I only spent a few days at the actual Sundance Film Festival after my conference wrapped up, but it was a good few days. The few films I managed to snag tickets to were: GRAB (a doc from the Indigenous Showcase), Shorts Block 5 (in which PIONEER, a film produced by my good friend James who was also at the Convergence, premiered) and Doc Shorts 1 (in which my friend Walter's film, NEGATIVIPEG, premiered) and Miranda July's THE FUTURE. I woke up early and rushed to meet Walter who was waiting with my ticket to the 8:30am screening of THE FUTURE. The film is about fear, but those intangible fears that resonate with anyone who is uncomfortable with the notion of getting older and facing what lies ahead. Worse yet, the story is guided along by a cat who ends up being the one (unheard) voice for love in its purest form. Yes, it's very sad. I cried many tears at an earlier hour than I typically like to, but I did really love the film and left feeling refreshed. I think I connected with it because the deepest, most complex emotions in the film are expressed abstractly, through dance, movement and symbolic imagery, and that's how my brain tends to work. The rest of my time at Sundance was spent going to parties and catching up with friends from Dallas and all over, hanging out with Walter and getting free massages. It was hard to leave when there were so many films and friends left to see, but my last semester of grad school and pitifully empty bank account would not permit me to stay any longer. Sigh.

(photo by Missy)

Monday, January 24, 2011

My Utah

The Convergence and Sundance were fun and inspiring, but this is my Utah

Brunch with Missy at our favorite place, Eggs in the City, watching the genius that is Will & Grace (no one appreciates that show like we do) and finally laughing about the things we said we'd laugh about one day.
My sweet Jesse who would give me the shirt off his back and cancel a trip with his friends to spend an evening driving me up and down the canyon. I feel most at home sitting under the stars with him in silence as we have done every time we're together for the last six years. I feel like I offer very little in return for his willingness to be there for me at the drop of a hat and yet, there he is. My trusty friend.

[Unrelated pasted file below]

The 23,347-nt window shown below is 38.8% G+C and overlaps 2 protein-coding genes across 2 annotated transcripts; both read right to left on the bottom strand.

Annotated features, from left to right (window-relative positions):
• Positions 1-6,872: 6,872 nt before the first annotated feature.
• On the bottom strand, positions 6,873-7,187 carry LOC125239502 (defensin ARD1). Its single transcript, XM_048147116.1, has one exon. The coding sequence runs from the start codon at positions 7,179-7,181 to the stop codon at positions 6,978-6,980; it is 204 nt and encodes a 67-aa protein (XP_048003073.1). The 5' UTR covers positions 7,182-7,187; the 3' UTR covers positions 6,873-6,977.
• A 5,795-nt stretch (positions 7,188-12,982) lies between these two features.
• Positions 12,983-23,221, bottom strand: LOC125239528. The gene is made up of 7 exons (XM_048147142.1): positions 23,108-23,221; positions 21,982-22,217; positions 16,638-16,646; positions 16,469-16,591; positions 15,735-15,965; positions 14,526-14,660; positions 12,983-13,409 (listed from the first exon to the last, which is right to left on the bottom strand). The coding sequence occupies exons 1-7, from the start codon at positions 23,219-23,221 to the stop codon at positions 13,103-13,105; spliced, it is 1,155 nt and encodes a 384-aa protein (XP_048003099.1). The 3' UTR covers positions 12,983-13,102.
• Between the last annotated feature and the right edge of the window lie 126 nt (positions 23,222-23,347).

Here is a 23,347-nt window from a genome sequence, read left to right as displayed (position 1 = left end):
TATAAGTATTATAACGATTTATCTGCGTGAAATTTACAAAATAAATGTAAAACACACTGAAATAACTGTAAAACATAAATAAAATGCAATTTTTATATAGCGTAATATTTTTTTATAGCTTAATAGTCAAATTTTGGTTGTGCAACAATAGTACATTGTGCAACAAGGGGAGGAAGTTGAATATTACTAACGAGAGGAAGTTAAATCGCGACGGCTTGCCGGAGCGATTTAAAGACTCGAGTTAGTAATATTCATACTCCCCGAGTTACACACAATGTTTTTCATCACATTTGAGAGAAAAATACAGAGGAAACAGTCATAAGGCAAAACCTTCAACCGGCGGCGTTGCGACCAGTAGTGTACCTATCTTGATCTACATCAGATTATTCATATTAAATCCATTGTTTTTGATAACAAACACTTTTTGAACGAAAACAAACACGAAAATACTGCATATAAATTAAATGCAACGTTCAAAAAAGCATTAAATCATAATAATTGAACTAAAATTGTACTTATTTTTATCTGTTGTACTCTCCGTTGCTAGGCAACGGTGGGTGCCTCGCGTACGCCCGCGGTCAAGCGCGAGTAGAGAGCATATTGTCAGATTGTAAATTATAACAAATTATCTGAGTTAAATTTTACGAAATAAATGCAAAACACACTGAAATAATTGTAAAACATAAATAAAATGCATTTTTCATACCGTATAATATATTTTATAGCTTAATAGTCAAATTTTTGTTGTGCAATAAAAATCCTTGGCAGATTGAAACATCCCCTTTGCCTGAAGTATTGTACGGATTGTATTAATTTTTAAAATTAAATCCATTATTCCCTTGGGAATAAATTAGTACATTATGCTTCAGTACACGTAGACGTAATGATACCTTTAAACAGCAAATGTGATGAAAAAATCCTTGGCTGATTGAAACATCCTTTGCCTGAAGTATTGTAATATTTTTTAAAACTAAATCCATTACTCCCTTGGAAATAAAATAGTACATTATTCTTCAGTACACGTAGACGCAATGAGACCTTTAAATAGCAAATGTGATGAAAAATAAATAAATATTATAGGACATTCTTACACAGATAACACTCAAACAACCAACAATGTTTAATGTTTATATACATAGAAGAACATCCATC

Seeing Katie and her beautiful children that I love like my own. If you've read this blog for long you know that Jaren is B's best friend forever and so on. He's also the sweetest kid I know. Lainey and I would definitely be best friends if I were around more. I love being their "Britty." Katie has always loved me like a sister and I miss her so.
My Utah has always been riding horses, hiking, being outdoors and thinking about family. My own little family and my extended family in Utah and elsewhere. I was lucky on this trip to see friends from New York, L.A., DFW, Utah and all across the country, but it's these people who make Utah the home I'll never actually live in. 


(These last four photos by Missy.)

Saturday, January 22, 2011

Art House Convergence

I spent my week at the Art House Convergence, part of the Sundance Art House Project. It was a chance to meet with art house theater operators, programmers and distributors to share ideas and make connections. I was a sponge all week, soaking in all the information I could that will eventually make its way into my thesis and theater project in Denton. One of my favorite moments of the conference was the opening key note speech by Russ Collins, which you should definitely read here:

"At this Art House Convergence our vision of the Art House is to be a special place that celebrates the richness of the cinema experience. It is a rich and special experience because people gather there to connect with insightful creative expressions, to be in a community and to risk the chance to have their minds, maybe even their lives transform through the power of art." - an excerpt - 
Michael Moore's closing key note speech was equally inspiring, but we were asked to stay off the record so (I'm assuming) no transcript exists. I had the opportunity to moderate roundtable discussions (Borrowing Film Prints from Archives: What to Expect, What You Need to Know – Moderator, Brittan Dunham, Moving Image Archiving and Preservation Program at NYU) that challenged my ideas and knowledge of a subject that's very important to me, and opened the door for more communication and, hopefully, progress. There were so many moments throughout the week that fueled the thought process, the ongoing debate in my head about film vs. digital (or film and digital) projection, and the motivation to increase the availability to the art form that has so touched and shaped my life. I'll be sharing them here as I pour back through my notes and start shaping my ideas into a coherent thesis paper. It was also awesome to spend the week hanging out with my friends James and Amy of the Citizen Theater in Fort Worth and making new friends. So many people offered their support throughout the week that I feel like I can move forward with confidence.

Finally, the Homestead Resort was just. GORGEOUS. 
 (above: my cabin)

Friday, January 21, 2011

conferencing in the mountains